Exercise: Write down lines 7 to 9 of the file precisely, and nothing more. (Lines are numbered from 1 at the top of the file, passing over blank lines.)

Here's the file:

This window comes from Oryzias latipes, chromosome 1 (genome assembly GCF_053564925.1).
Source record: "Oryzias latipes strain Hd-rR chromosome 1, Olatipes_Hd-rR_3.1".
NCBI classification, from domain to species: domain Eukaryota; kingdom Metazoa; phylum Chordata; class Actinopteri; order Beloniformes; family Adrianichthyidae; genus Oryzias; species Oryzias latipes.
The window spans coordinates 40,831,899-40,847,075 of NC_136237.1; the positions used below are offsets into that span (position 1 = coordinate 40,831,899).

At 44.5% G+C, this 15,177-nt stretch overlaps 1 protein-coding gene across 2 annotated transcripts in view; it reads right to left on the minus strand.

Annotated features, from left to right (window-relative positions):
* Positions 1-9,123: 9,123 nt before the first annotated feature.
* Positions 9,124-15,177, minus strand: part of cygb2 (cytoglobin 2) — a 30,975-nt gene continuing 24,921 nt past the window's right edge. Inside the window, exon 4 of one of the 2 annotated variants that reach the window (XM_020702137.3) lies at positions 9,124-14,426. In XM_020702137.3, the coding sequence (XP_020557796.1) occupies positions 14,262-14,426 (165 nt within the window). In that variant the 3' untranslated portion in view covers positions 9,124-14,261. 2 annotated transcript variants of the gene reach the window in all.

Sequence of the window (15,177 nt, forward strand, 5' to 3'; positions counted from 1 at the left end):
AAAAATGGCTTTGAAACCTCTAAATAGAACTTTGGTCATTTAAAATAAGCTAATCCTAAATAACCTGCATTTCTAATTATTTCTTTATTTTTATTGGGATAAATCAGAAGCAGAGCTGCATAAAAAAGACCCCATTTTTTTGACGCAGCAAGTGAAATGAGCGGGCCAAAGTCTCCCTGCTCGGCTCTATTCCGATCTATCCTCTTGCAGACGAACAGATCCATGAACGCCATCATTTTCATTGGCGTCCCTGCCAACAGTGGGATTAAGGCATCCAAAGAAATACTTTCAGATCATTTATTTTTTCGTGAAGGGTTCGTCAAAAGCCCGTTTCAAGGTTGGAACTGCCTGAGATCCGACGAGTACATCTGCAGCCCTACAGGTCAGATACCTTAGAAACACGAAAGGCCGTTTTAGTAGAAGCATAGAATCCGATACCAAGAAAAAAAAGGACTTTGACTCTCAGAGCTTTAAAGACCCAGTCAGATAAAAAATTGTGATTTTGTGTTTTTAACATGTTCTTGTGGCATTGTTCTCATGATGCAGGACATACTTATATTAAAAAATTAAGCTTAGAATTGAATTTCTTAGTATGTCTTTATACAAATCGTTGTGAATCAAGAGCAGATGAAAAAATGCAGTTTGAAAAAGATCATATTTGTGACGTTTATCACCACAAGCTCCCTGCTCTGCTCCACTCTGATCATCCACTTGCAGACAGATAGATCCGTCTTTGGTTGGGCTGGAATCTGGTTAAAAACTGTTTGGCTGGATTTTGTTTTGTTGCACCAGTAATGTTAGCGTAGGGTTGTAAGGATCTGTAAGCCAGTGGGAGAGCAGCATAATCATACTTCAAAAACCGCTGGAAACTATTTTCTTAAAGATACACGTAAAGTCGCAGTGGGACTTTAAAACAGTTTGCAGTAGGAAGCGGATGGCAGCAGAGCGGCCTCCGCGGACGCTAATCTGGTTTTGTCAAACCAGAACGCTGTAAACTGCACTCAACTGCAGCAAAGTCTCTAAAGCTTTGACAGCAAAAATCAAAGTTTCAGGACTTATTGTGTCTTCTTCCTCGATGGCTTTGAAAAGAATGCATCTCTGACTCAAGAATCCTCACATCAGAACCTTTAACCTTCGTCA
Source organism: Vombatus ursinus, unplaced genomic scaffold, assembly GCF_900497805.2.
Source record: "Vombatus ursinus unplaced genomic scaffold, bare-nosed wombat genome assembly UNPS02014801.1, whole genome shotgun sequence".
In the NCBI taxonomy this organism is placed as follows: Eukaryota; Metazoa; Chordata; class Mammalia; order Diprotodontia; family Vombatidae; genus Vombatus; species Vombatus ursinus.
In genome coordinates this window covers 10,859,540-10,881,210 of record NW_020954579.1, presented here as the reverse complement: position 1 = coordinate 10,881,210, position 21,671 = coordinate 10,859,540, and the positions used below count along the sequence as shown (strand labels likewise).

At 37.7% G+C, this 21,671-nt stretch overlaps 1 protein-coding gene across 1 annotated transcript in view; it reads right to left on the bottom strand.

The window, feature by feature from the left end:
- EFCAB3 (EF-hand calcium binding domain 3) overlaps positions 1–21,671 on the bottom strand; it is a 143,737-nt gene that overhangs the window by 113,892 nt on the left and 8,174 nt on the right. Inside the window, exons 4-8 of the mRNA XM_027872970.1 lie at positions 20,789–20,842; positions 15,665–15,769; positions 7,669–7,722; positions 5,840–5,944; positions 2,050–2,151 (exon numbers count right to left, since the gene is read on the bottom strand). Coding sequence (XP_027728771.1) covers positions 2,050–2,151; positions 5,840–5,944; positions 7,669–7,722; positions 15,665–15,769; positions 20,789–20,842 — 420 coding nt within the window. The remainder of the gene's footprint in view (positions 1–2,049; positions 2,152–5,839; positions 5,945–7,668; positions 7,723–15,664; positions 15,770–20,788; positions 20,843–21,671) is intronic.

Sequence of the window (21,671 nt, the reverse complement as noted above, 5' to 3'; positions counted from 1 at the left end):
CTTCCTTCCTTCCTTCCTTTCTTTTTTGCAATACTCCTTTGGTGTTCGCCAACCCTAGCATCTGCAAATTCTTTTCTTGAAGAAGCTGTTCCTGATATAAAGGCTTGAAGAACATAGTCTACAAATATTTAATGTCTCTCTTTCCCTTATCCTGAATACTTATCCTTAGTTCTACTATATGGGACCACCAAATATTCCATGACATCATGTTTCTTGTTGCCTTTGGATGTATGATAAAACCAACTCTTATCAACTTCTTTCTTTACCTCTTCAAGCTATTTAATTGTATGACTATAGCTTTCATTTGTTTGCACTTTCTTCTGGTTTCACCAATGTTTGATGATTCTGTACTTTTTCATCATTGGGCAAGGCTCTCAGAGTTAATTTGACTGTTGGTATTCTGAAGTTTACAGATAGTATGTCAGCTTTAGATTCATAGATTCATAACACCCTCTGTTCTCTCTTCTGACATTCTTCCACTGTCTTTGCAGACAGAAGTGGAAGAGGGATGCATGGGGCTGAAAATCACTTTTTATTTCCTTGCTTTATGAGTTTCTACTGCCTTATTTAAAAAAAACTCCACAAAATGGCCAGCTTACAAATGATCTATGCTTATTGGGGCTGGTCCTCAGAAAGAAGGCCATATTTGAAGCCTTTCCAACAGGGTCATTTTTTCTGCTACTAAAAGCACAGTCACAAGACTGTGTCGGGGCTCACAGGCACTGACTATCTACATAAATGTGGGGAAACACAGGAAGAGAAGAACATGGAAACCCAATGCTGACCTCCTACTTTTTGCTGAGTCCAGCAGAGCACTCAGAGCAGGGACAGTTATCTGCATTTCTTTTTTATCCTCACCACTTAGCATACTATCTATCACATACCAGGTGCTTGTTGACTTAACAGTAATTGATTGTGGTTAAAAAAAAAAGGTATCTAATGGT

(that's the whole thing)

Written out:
* Positions 1-9,123: 9,123 nt before the first annotated feature.
* Positions 9,124-15,177, minus strand: part of cygb2 (cytoglobin 2) — a 30,975-nt gene continuing 24,921 nt past the window's right edge. Inside the window, exon 4 of one of the 2 annotated variants that reach the window (XM_020702137.3) lies at positions 9,124-14,426. In XM_020702137.3, the coding sequence (XP_020557796.1) occupies positions 14,262-14,426 (165 nt within the window). In that variant the 3' untranslated portion in view covers positions 9,124-14,261. 2 annotated transcript variants of the gene reach the window in all.

Sequence of the window (15,177 nt, forward strand, 5' to 3'; positions counted from 1 at the left end):